Only a thorough examination with the proper diagnostic imaging will allow us to determine if you have enough bone for a dental implant. However, there are a few common conditions and/or circumstances that usually necessitate the need for bone grafting prior to dental implant placement:
Missing a tooth for a long period of time: This usually results in shrinkage of the jawbone.
Trauma or infection: This can cause the bone to erode away or result in a defect in the bone.
Thin bone around the teeth: Often times, thin bone lacks the vascularity and nutrients to regenerate on its own
Sinuses that are low or large: This may result in inadequate bone height to support a dental implant which will require a sinus lift procedure (or bone graft into the sinus).
After tooth extraction, if the walls of the socket are very thick, they will usually fill naturally with bone in two to three months. However, when the walls of your socket are very thin (such as in your upper and lower front teeth), this type of healing will not be as predictable. In these situations, a bone graft is often placed at the time of tooth extraction to help your body fill in the empty socket with bone. This step will maintain the width and volume of bone you will need for implant placement several months later.
There may be inadequate bone for implant placement if your tooth was removed many years ago and your bony ridge is extremely thin. In this case, a bone graft can be placed next to the thin bone and allowed to heal for up to six months. After the graft has fused to your pre-existing bone, the ridge will be re-entered and the implant placed. Bone grafting is usually a relatively comfortable office procedure. Many different bone-grafting materials are available, including your own bone.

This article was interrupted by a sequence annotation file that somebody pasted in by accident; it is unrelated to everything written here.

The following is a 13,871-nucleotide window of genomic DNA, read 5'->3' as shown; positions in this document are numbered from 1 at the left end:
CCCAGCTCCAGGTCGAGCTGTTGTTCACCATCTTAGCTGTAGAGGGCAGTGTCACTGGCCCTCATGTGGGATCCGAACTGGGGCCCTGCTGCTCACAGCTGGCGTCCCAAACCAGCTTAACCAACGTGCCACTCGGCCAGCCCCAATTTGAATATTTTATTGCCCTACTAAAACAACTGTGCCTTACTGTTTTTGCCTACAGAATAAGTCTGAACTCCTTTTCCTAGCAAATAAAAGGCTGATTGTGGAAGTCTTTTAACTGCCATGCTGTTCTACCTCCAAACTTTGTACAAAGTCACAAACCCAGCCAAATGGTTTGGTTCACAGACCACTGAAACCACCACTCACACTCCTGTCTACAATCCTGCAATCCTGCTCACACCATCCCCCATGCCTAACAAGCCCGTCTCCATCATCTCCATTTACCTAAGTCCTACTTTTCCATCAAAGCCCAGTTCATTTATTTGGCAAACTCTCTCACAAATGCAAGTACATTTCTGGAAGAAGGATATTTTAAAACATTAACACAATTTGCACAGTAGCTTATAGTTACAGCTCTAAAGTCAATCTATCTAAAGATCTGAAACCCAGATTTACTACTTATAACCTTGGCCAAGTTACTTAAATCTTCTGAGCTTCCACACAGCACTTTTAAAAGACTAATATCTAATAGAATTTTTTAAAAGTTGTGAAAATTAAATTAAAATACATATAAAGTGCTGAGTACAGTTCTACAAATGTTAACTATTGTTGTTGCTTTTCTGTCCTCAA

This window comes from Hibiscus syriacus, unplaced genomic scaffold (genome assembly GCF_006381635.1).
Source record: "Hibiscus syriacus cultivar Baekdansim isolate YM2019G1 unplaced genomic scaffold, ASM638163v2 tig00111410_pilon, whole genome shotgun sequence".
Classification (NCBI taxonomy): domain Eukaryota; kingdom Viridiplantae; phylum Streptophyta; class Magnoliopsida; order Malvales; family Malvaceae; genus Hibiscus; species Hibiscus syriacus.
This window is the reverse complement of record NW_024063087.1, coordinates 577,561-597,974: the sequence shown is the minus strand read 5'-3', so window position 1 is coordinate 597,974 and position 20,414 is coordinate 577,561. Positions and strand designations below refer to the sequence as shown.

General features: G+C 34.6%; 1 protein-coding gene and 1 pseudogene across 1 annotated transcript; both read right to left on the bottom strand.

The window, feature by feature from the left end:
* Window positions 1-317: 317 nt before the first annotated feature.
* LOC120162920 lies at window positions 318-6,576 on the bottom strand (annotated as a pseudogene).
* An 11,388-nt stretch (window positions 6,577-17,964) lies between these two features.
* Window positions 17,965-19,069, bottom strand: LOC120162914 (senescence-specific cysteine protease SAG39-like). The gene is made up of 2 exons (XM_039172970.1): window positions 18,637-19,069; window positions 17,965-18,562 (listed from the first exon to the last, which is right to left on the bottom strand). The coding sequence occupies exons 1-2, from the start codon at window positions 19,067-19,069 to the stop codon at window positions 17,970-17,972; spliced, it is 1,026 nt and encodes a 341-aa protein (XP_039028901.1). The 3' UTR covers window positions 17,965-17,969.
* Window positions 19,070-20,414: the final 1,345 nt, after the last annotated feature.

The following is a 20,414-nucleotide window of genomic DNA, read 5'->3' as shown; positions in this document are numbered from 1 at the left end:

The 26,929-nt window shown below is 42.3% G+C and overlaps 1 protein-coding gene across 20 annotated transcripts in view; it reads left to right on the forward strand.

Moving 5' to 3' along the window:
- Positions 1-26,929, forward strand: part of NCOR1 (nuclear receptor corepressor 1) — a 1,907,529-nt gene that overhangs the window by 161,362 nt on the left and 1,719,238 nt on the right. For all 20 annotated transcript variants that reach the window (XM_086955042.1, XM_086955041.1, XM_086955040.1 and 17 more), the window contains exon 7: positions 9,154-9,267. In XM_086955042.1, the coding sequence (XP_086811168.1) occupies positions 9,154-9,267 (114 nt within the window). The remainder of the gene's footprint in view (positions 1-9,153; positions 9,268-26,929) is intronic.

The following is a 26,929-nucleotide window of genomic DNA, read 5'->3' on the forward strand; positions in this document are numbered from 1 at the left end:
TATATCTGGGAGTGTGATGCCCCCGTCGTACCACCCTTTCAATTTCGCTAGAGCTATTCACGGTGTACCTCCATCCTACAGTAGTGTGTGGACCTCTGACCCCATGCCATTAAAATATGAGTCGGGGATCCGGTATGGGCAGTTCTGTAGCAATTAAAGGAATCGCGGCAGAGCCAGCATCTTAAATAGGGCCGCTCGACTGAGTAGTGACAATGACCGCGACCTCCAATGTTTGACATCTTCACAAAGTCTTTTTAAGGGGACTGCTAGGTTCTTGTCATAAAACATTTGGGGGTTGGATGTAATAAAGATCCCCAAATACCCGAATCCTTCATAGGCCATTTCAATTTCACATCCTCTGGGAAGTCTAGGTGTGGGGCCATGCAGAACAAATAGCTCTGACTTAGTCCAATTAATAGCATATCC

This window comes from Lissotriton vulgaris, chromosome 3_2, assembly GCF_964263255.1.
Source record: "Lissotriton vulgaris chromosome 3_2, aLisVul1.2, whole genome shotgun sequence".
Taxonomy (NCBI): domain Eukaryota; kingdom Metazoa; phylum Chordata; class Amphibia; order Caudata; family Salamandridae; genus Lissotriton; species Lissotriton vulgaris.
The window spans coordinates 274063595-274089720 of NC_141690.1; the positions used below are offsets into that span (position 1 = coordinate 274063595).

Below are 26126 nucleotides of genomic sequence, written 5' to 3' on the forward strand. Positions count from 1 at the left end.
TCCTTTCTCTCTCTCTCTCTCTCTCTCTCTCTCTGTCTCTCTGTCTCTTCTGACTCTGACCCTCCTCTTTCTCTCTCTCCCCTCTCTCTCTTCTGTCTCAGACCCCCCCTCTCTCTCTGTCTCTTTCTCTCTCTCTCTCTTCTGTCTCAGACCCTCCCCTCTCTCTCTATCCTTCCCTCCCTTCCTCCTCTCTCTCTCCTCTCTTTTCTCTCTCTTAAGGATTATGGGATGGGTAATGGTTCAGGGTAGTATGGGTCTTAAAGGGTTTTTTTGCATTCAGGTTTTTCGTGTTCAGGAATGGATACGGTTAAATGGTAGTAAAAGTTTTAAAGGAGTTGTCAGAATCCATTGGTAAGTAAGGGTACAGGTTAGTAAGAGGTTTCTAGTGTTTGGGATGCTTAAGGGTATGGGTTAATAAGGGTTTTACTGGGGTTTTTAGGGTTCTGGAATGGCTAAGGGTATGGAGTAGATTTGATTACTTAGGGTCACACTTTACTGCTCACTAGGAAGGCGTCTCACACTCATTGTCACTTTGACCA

You may also need bone grafting if the sinus cavities in your upper jaw are very large, or very low, and extend into the tooth-bearing areas. This often occurs when teeth in the back of a person’s upper jaw have been removed many years before, and the amount of bone available for implant placement is limited. A “sinus grafting procedure” is then required. Most often, it is performed in the office with local anesthesia and perhaps sedation. During this procedure, the membrane that lines the sinus will be located and elevated. Bone will then be added to restore the bone height and ensure that dental implants of an adequate length can be placed. This procedure often can be performed at the time of implant placement.
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